It’s tax season once again and for seed stage startup founders, there’s a lot to know. At Kruze Consulting, our tax experts work with early stage companies through all stages of the tax process. Here are the most commonly asked questions we get from founders - and for any additional questions, feel free to contact us here.
First off, does my seed stage startup need to file a tax return?
Absolutely. All seed stage startups, as well as any business that has received an EIN letter from the U.S. government, must file a tax return. Even if your letter arrived in December of 2019, you will still need to file a return for the year. If you have any business activity whatsoever, the IRS expects you to file, no matter how early the stage of your business.
Do unprofitable startups need to file a tax return?
Yes! Even if you lost money in 2019 or had $0 in profits, your startup should still file both federal and state returns for two reasons: 1) you’re required by the government to file; and 2) you will have the opportunity to benefit from your 2019 losses down the line. The current tax code allows businesses to use past losses to offset future taxes. So if you become profitable in the future, you can use your 2019 losses to offset some future tax liabilities in profitable years.
My company is still early stage. Will this year’s tax returns ever be important for my business in the future?
Once again, yes! If an acquiring company shows up in the future, one of the first questions you’ll be asked is, “Can you provide all of the company’s past tax returns?” Due diligence will require a potential acquiring company to make sure you are compliant with all laws, including filing correct returns. Plus the content of your returns will provide key details into your startup. Not having all the necessary tax returns, or not having them done correctly could put a crimp in the acquisition process, and perhaps even halt it entirely. An acquirer’s due diligence red flag goes up when a startup’s financials don’t match its tax returns. The good news? This scenario can be entirely avoided by filing on-time correctly-prepared returns.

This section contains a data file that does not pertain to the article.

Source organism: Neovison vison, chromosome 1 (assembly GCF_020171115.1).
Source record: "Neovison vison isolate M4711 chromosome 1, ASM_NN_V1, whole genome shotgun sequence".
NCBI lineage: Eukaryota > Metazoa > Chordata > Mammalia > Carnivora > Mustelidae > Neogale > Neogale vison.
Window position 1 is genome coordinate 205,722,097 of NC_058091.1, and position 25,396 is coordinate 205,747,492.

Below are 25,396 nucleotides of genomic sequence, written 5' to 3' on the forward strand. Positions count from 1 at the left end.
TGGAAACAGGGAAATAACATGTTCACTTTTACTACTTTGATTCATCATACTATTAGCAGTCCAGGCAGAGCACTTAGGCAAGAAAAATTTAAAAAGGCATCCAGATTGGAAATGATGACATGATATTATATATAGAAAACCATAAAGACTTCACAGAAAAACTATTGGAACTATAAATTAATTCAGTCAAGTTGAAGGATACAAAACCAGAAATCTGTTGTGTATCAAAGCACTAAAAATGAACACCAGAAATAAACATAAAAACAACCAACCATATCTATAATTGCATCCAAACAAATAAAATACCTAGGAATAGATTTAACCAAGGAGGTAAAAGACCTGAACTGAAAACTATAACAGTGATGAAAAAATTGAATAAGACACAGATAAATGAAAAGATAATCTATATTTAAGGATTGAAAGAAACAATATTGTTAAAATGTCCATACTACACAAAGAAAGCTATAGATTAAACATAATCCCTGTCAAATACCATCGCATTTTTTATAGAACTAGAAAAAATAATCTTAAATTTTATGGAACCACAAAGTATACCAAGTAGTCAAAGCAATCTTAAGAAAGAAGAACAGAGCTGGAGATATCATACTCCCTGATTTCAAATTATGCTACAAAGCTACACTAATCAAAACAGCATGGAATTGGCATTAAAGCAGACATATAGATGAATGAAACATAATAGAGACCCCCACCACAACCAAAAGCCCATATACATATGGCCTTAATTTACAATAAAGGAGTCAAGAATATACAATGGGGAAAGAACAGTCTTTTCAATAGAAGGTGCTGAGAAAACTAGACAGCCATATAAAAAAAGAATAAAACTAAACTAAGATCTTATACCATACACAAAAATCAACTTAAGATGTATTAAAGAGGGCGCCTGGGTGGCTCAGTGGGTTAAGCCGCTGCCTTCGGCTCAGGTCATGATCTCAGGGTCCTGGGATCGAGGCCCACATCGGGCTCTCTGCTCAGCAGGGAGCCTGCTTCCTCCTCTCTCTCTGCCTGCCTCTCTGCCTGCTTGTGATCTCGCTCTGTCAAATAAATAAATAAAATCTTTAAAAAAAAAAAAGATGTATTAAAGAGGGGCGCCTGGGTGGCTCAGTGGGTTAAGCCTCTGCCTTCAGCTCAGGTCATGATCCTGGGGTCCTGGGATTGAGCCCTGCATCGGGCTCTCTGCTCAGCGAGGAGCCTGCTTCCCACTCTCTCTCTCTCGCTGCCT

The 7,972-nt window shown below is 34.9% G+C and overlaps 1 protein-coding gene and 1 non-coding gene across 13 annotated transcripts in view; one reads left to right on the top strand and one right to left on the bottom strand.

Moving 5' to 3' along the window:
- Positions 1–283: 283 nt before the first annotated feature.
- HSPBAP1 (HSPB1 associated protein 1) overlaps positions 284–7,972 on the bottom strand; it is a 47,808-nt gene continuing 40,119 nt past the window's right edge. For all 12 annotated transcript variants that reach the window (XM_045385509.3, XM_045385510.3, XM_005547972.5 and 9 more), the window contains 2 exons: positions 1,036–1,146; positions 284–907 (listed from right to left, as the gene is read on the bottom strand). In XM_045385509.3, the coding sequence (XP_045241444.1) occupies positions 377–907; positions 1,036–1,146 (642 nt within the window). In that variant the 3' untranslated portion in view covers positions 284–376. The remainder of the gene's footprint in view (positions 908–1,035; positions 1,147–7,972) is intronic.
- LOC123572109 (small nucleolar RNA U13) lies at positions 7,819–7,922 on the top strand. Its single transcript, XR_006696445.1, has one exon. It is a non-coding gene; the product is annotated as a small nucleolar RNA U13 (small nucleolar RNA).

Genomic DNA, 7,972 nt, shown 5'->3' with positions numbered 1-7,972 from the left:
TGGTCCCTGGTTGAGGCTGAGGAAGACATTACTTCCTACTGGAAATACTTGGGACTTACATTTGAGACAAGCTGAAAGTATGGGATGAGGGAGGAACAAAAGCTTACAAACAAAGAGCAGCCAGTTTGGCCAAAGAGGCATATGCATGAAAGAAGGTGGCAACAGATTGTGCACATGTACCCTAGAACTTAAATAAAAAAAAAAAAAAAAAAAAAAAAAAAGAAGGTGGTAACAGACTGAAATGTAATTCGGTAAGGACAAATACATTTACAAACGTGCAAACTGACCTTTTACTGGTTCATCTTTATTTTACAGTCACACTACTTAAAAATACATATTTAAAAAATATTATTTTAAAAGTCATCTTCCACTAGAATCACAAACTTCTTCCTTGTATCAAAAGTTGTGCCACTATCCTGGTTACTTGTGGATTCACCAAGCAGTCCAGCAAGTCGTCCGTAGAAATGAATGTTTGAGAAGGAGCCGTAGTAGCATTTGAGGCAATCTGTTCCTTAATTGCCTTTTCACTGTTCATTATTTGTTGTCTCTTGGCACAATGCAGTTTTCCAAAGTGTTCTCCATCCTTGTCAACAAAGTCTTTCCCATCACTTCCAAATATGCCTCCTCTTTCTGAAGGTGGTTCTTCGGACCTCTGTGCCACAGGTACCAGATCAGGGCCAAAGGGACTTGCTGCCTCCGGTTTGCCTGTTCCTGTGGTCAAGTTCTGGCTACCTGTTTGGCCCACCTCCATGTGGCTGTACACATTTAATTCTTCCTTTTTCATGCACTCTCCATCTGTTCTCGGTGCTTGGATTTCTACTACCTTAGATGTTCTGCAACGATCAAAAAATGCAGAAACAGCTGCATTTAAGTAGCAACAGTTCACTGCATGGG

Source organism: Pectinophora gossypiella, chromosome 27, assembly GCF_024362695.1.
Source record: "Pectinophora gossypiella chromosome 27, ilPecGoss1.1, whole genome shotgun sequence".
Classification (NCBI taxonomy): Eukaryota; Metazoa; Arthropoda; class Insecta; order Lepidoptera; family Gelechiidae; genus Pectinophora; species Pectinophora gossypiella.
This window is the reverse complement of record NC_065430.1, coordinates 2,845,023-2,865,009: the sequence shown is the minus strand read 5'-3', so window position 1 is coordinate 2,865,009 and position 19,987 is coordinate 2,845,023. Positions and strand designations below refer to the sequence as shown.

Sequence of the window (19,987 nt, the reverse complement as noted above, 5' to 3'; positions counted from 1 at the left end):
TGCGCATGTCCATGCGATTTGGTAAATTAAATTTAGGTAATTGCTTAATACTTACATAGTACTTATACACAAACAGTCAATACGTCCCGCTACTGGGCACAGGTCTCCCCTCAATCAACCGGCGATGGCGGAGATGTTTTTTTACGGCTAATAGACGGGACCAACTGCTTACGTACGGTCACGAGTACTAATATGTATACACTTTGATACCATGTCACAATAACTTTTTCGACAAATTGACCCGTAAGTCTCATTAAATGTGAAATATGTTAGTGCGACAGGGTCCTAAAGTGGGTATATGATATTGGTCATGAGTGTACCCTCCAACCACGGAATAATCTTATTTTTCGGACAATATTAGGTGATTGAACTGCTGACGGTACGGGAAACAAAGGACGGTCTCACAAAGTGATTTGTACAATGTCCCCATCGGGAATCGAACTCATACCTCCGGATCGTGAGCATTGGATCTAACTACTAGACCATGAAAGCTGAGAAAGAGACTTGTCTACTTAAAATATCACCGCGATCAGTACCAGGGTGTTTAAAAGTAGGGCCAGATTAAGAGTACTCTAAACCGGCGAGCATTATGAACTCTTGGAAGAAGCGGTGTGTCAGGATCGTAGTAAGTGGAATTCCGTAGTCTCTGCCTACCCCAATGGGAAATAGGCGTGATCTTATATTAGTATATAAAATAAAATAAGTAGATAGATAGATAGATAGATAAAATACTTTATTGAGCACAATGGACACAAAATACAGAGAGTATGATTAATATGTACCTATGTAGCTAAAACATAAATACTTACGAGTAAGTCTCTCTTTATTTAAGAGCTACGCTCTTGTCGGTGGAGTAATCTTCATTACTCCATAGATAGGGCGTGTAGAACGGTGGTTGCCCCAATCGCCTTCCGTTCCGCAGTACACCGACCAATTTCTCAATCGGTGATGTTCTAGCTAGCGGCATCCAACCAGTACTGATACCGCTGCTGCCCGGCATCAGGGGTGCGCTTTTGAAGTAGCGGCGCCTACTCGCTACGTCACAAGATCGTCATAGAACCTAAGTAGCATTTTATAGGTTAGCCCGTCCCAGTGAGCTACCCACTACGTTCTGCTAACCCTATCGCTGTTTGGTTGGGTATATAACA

If I raise a Series B or C round down the line, will investors want to see tax returns from my company’s seed stage?
Almost definitely. It’s common practice for sophisticated, later-stage venture investors to ask for all past returns so they can make sure that your company has been legally compliant and operating properly. Your returns also provide a key window into the financials of your startup. Anyone writing you a venture capital check will want to see your returns to ensure that your company is a great bet, and to make sure that the money they are investing in your business won’t have to be wasted on paying fines and penalties.
What’s new this year? What tax code changes do I need to know about?
For the most part, the laws have remained the same since the Tax Cuts and Jobs Act of 2017, which lowered the corporate tax rate to a 21% flat tax. For early-stage startups, this tax cut remains good news: assuming you intend to be profitable soon, as your profits increase, your startup’s tax rate will stay at 21%. The IRS publishes materials about what’s new each year for businesses, and we’re happy to answer any questions about current tax updates.
What steps do I need to take to get my startup tax return done?
Organization is key! Have your documents assembled and ready for your tax preparer to ensure that your return gets done quickly and efficiently. These include your EIN letter, your articles of incorporation, your Cap table and the Delaware letter showing the date that your startup was approved as a C corp. Also make sure your books are in order. We recommend using a good accounting system that compiles your business’ transactions, which will make it easy for your tax preparer to pull reports and complete your tax return. Quickbooks Online is a great option, allowing you to upload bank statements directly into the system. Xero and Wave are also great alternatives. Your tax preparer will need your P&L, end-of-year balance sheet and general ledger, as well as general information about your startup. Visit the Kruze Startup Taxes page on our website to complete a general info questionnaire, set up a call with our tax team and get your return completed!